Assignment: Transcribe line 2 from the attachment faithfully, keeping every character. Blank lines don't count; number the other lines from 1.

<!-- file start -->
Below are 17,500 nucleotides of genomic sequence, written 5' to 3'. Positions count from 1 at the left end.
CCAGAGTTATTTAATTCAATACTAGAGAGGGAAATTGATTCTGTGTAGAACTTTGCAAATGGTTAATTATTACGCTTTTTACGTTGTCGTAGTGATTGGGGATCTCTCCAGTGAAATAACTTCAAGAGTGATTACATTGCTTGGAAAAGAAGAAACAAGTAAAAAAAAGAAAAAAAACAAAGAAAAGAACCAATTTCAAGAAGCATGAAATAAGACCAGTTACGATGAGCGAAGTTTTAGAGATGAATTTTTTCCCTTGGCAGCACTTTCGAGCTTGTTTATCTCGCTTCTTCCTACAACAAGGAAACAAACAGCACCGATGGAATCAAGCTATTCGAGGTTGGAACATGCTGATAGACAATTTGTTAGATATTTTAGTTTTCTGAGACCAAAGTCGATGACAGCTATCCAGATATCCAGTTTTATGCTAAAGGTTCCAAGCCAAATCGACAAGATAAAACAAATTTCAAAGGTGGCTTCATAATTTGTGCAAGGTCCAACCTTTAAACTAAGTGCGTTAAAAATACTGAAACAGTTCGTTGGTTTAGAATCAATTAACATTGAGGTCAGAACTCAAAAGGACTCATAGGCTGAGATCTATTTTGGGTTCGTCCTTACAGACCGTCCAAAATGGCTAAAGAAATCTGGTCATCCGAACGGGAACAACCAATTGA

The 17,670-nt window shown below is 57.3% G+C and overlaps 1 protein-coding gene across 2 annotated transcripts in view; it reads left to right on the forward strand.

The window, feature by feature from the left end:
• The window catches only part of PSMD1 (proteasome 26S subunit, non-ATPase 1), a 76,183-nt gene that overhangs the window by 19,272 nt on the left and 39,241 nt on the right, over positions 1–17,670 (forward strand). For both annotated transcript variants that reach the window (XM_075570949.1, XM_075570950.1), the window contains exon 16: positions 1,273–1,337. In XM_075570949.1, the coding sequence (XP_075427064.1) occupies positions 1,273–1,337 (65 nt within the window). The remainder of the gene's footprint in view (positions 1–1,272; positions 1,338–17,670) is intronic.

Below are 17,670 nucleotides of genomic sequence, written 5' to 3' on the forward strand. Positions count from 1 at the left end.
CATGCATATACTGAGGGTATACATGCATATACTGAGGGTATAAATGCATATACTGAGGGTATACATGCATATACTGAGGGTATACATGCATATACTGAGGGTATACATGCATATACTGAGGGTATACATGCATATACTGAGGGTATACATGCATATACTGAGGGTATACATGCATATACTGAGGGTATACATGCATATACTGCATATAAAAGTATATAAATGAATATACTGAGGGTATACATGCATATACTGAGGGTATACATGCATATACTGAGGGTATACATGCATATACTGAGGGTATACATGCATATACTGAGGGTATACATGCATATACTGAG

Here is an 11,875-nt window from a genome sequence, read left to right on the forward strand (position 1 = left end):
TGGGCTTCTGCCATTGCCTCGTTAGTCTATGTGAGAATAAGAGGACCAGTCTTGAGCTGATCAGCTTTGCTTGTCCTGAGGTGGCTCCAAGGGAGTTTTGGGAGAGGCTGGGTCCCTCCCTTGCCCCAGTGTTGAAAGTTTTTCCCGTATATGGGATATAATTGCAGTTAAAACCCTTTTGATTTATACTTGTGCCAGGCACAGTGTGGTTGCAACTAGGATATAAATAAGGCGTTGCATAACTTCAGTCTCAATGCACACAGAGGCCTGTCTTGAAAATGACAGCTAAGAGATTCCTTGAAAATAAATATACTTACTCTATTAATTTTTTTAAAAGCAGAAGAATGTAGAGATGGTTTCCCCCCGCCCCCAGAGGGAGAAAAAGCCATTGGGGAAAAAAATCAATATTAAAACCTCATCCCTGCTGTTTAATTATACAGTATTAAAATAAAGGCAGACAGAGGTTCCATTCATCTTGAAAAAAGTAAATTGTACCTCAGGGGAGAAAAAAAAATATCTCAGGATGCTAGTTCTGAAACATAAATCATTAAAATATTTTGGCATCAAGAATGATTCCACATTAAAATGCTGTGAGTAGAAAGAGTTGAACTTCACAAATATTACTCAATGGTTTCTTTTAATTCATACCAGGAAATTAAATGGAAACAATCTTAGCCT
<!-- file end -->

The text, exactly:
CCAGAGTTATTTAATTCAATACTAGAGAGGGAAATTGATTCTGTGTAGAACTTTGCAAATGGTTAATTATTACGCTTTTTACGTTGTCGTAGTGATTGGGGATCTCTCCAGTGAAATAACTTCAAGAGTGATTACATTGCTTGGAAAAGAAGAAACAAGTAAAAAAAAGAAAAAAAACAAAGAAAAGAACCAATTTCAAGAAGCATGAAATAAGACCAGTTACGATGAGCGAAGTTTTAGAGATGAATTTTTTCCCTTGGCAGCACTTTCGAGCTTGTTTATCTCGCTTCTTCCTACAACAAGGAAACAAACAGCACCGATGGAATCAAGCTATTCGAGGTTGGAACATGCTGATAGACAATTTGTTAGATATTTTAGTTTTCTGAGACCAAAGTCGATGACAGCTATCCAGATATCCAGTTTTATGCTAAAGGTTCCAAGCCAAATCGACAAGATAAAACAAATTTCAAAGGTGGCTTCATAATTTGTGCAAGGTCCAACCTTTAAACTAAGTGCGTTAAAAATACTGAAACAGTTCGTTGGTTTAGAATCAATTAACATTGAGGTCAGAACTCAAAAGGACTCATAGGCTGAGATCTATTTTGGGTTCGTCCTTACAGACCGTCCAAAATGGCTAAAGAAATCTGGTCATCCGAACGGGAACAACCAATTGA